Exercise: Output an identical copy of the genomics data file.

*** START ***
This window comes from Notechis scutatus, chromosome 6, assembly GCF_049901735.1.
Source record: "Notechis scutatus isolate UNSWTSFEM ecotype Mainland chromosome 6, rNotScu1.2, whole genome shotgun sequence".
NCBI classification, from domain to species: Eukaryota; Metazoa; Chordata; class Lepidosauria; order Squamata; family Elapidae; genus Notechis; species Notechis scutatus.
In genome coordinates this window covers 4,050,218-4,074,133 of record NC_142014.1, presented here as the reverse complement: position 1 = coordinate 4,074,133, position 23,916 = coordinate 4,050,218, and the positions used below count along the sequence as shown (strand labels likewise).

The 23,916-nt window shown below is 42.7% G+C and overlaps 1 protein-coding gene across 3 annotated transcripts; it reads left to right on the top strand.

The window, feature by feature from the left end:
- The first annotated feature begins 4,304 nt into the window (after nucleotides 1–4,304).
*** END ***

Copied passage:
This window comes from Notechis scutatus, chromosome 6, assembly GCF_049901735.1.
Source record: "Notechis scutatus isolate UNSWTSFEM ecotype Mainland chromosome 6, rNotScu1.2, whole genome shotgun sequence".
NCBI classification, from domain to species: Eukaryota; Metazoa; Chordata; class Lepidosauria; order Squamata; family Elapidae; genus Notechis; species Notechis scutatus.
In genome coordinates this window covers 4,050,218-4,074,133 of record NC_142014.1, presented here as the reverse complement: position 1 = coordinate 4,074,133, position 23,916 = coordinate 4,050,218, and the positions used below count along the sequence as shown (strand labels likewise).

The 23,916-nt window shown below is 42.7% G+C and overlaps 1 protein-coding gene across 3 annotated transcripts; it reads left to right on the top strand.

The window, feature by feature from the left end:
- The first annotated feature begins 4,304 nt into the window (after nucleotides 1–4,304).